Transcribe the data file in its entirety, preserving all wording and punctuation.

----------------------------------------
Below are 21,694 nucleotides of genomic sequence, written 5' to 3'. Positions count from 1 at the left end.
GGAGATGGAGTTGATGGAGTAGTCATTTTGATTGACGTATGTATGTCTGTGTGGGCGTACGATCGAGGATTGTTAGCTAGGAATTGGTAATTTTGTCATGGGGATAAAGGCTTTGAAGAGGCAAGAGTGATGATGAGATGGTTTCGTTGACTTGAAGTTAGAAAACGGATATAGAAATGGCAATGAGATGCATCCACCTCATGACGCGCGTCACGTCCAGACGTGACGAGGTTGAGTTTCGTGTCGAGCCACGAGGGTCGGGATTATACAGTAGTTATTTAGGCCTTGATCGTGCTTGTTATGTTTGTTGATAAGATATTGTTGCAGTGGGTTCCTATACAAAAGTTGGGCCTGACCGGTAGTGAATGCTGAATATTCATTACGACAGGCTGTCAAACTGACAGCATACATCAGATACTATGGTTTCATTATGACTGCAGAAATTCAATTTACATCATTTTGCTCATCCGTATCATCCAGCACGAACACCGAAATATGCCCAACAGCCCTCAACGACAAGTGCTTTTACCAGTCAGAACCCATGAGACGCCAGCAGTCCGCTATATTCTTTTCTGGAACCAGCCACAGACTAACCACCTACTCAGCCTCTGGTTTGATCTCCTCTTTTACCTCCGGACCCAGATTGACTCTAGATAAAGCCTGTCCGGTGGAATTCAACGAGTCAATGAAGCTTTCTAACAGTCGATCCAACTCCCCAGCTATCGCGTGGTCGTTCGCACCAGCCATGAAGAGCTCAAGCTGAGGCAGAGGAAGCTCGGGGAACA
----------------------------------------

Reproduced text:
Below are 21,694 nucleotides of genomic sequence, written 5' to 3'. Positions count from 1 at the left end.
GGAGATGGAGTTGATGGAGTAGTCATTTTGATTGACGTATGTATGTCTGTGTGGGCGTACGATCGAGGATTGTTAGCTAGGAATTGGTAATTTTGTCATGGGGATAAAGGCTTTGAAGAGGCAAGAGTGATGATGAGATGGTTTCGTTGACTTGAAGTTAGAAAACGGATATAGAAATGGCAATGAGATGCATCCACCTCATGACGCGCGTCACGTCCAGACGTGACGAGGTTGAGTTTCGTGTCGAGCCACGAGGGTCGGGATTATACAGTAGTTATTTAGGCCTTGATCGTGCTTGTTATGTTTGTTGATAAGATATTGTTGCAGTGGGTTCCTATACAAAAGTTGGGCCTGACCGGTAGTGAATGCTGAATATTCATTACGACAGGCTGTCAAACTGACAGCATACATCAGATACTATGGTTTCATTATGACTGCAGAAATTCAATTTACATCATTTTGCTCATCCGTATCATCCAGCACGAACACCGAAATATGCCCAACAGCCCTCAACGACAAGTGCTTTTACCAGTCAGAACCCATGAGACGCCAGCAGTCCGCTATATTCTTTTCTGGAACCAGCCACAGACTAACCACCTACTCAGCCTCTGGTTTGATCTCCTCTTTTACCTCCGGACCCAGATTGACTCTAGATAAAGCCTGTCCGGTGGAATTCAACGAGTCAATGAAGCTTTCTAACAGTCGATCCAACTCCCCAGCTATCGCGTGGTCGTTCGCACCAGCCATGAAGAGCTCAAGCTGAGGCAGAGGAAGCTCGGGGAACA